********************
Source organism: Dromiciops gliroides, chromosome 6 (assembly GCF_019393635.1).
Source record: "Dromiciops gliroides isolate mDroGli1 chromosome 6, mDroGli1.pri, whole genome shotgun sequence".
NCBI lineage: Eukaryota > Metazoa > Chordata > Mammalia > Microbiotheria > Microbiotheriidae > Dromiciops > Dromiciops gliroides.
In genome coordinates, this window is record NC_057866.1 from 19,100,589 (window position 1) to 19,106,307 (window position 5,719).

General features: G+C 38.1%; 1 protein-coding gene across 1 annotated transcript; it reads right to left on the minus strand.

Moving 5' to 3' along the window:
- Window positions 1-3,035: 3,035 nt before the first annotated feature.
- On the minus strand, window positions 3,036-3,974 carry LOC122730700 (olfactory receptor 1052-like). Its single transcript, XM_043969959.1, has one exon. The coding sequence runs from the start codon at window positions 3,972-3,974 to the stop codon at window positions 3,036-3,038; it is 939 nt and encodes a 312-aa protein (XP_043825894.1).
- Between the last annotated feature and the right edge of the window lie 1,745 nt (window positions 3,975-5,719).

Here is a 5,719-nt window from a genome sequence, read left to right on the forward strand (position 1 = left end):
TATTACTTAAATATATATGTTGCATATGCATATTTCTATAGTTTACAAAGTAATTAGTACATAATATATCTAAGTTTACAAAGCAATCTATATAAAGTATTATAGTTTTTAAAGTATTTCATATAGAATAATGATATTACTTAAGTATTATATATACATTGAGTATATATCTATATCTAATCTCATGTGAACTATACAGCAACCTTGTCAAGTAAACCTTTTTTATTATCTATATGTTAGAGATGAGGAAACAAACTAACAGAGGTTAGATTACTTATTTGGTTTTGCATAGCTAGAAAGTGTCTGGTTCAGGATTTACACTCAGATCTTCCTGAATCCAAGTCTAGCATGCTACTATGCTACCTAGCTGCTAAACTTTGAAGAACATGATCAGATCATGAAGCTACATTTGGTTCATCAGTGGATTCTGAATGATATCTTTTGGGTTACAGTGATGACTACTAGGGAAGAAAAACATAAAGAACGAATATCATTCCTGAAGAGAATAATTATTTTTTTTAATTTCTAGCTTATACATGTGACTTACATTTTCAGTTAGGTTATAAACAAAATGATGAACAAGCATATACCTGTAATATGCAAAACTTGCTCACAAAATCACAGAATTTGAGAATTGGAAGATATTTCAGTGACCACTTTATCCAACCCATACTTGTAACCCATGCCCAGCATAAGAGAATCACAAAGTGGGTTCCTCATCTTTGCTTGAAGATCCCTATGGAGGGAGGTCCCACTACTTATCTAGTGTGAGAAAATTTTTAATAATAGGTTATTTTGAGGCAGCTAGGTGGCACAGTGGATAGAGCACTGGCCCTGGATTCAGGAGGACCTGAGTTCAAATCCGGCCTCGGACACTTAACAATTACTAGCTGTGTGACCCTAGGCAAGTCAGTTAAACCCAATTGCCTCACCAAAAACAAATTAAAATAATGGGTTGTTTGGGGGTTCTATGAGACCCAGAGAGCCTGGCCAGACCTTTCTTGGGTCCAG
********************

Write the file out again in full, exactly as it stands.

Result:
Source organism: Dromiciops gliroides, chromosome 6 (assembly GCF_019393635.1).
Source record: "Dromiciops gliroides isolate mDroGli1 chromosome 6, mDroGli1.pri, whole genome shotgun sequence".
NCBI lineage: Eukaryota > Metazoa > Chordata > Mammalia > Microbiotheria > Microbiotheriidae > Dromiciops > Dromiciops gliroides.
In genome coordinates, this window is record NC_057866.1 from 19,100,589 (window position 1) to 19,106,307 (window position 5,719).

General features: G+C 38.1%; 1 protein-coding gene across 1 annotated transcript; it reads right to left on the minus strand.

Moving 5' to 3' along the window:
- Window positions 1-3,035: 3,035 nt before the first annotated feature.
- On the minus strand, window positions 3,036-3,974 carry LOC122730700 (olfactory receptor 1052-like). Its single transcript, XM_043969959.1, has one exon. The coding sequence runs from the start codon at window positions 3,972-3,974 to the stop codon at window positions 3,036-3,038; it is 939 nt and encodes a 312-aa protein (XP_043825894.1).
- Between the last annotated feature and the right edge of the window lie 1,745 nt (window positions 3,975-5,719).

Here is a 5,719-nt window from a genome sequence, read left to right on the forward strand (position 1 = left end):
TATTACTTAAATATATATGTTGCATATGCATATTTCTATAGTTTACAAAGTAATTAGTACATAATATATCTAAGTTTACAAAGCAATCTATATAAAGTATTATAGTTTTTAAAGTATTTCATATAGAATAATGATATTACTTAAGTATTATATATACATTGAGTATATATCTATATCTAATCTCATGTGAACTATACAGCAACCTTGTCAAGTAAACCTTTTTTATTATCTATATGTTAGAGATGAGGAAACAAACTAACAGAGGTTAGATTACTTATTTGGTTTTGCATAGCTAGAAAGTGTCTGGTTCAGGATTTACACTCAGATCTTCCTGAATCCAAGTCTAGCATGCTACTATGCTACCTAGCTGCTAAACTTTGAAGAACATGATCAGATCATGAAGCTACATTTGGTTCATCAGTGGATTCTGAATGATATCTTTTGGGTTACAGTGATGACTACTAGGGAAGAAAAACATAAAGAACGAATATCATTCCTGAAGAGAATAATTATTTTTTTTAATTTCTAGCTTATACATGTGACTTACATTTTCAGTTAGGTTATAAACAAAATGATGAACAAGCATATACCTGTAATATGCAAAACTTGCTCACAAAATCACAGAATTTGAGAATTGGAAGATATTTCAGTGACCACTTTATCCAACCCATACTTGTAACCCATGCCCAGCATAAGAGAATCACAAAGTGGGTTCCTCATCTTTGCTTGAAGATCCCTATGGAGGGAGGTCCCACTACTTATCTAGTGTGAGAAAATTTTTAATAATAGGTTATTTTGAGGCAGCTAGGTGGCACAGTGGATAGAGCACTGGCCCTGGATTCAGGAGGACCTGAGTTCAAATCCGGCCTCGGACACTTAACAATTACTAGCTGTGTGACCCTAGGCAAGTCAGTTAAACCCAATTGCCTCACCAAAAACAAATTAAAATAATGGGTTGTTTGGGGGTTCTATGAGACCCAGAGAGCCTGGCCAGACCTTTCTTGGGTCCAG